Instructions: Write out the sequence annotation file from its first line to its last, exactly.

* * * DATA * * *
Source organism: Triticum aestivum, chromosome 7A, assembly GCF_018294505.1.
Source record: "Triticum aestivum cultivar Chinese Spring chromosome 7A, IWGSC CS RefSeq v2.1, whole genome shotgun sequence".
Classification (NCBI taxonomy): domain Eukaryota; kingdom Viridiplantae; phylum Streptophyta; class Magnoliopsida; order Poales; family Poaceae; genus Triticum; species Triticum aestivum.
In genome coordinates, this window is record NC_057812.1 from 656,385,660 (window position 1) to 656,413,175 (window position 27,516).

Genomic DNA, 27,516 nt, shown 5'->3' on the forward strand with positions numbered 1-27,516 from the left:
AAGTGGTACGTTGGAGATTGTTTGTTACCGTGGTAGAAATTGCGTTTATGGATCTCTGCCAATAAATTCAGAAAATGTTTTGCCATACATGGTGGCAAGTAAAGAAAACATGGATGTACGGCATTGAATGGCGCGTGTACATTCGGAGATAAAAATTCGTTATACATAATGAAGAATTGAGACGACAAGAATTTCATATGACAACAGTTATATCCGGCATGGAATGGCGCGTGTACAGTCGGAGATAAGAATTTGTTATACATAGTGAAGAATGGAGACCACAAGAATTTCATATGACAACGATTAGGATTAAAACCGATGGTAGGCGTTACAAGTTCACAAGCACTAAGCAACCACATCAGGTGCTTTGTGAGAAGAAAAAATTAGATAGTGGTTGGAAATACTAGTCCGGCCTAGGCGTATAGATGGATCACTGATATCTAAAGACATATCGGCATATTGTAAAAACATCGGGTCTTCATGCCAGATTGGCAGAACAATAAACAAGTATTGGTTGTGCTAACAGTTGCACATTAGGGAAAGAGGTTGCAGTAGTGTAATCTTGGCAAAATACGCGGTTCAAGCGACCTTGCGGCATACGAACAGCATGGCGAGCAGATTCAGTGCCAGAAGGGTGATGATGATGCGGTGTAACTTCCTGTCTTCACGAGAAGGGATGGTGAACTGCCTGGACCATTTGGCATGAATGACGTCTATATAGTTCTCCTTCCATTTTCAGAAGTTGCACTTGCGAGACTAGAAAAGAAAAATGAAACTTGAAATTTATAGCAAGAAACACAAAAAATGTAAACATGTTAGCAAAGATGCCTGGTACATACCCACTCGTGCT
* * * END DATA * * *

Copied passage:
Source organism: Triticum aestivum, chromosome 7A, assembly GCF_018294505.1.
Source record: "Triticum aestivum cultivar Chinese Spring chromosome 7A, IWGSC CS RefSeq v2.1, whole genome shotgun sequence".
Classification (NCBI taxonomy): domain Eukaryota; kingdom Viridiplantae; phylum Streptophyta; class Magnoliopsida; order Poales; family Poaceae; genus Triticum; species Triticum aestivum.
In genome coordinates, this window is record NC_057812.1 from 656,385,660 (window position 1) to 656,413,175 (window position 27,516).

Genomic DNA, 27,516 nt, shown 5'->3' on the forward strand with positions numbered 1-27,516 from the left:
AAGTGGTACGTTGGAGATTGTTTGTTACCGTGGTAGAAATTGCGTTTATGGATCTCTGCCAATAAATTCAGAAAATGTTTTGCCATACATGGTGGCAAGTAAAGAAAACATGGATGTACGGCATTGAATGGCGCGTGTACATTCGGAGATAAAAATTCGTTATACATAATGAAGAATTGAGACGACAAGAATTTCATATGACAACAGTTATATCCGGCATGGAATGGCGCGTGTACAGTCGGAGATAAGAATTTGTTATACATAGTGAAGAATGGAGACCACAAGAATTTCATATGACAACGATTAGGATTAAAACCGATGGTAGGCGTTACAAGTTCACAAGCACTAAGCAACCACATCAGGTGCTTTGTGAGAAGAAAAAATTAGATAGTGGTTGGAAATACTAGTCCGGCCTAGGCGTATAGATGGATCACTGATATCTAAAGACATATCGGCATATTGTAAAAACATCGGGTCTTCATGCCAGATTGGCAGAACAATAAACAAGTATTGGTTGTGCTAACAGTTGCACATTAGGGAAAGAGGTTGCAGTAGTGTAATCTTGGCAAAATACGCGGTTCAAGCGACCTTGCGGCATACGAACAGCATGGCGAGCAGATTCAGTGCCAGAAGGGTGATGATGATGCGGTGTAACTTCCTGTCTTCACGAGAAGGGATGGTGAACTGCCTGGACCATTTGGCATGAATGACGTCTATATAGTTCTCCTTCCATTTTCAGAAGTTGCACTTGCGAGACTAGAAAAGAAAAATGAAACTTGAAATTTATAGCAAGAAACACAAAAAATGTAAACATGTTAGCAAAGATGCCTGGTACATACCCACTCGTGCT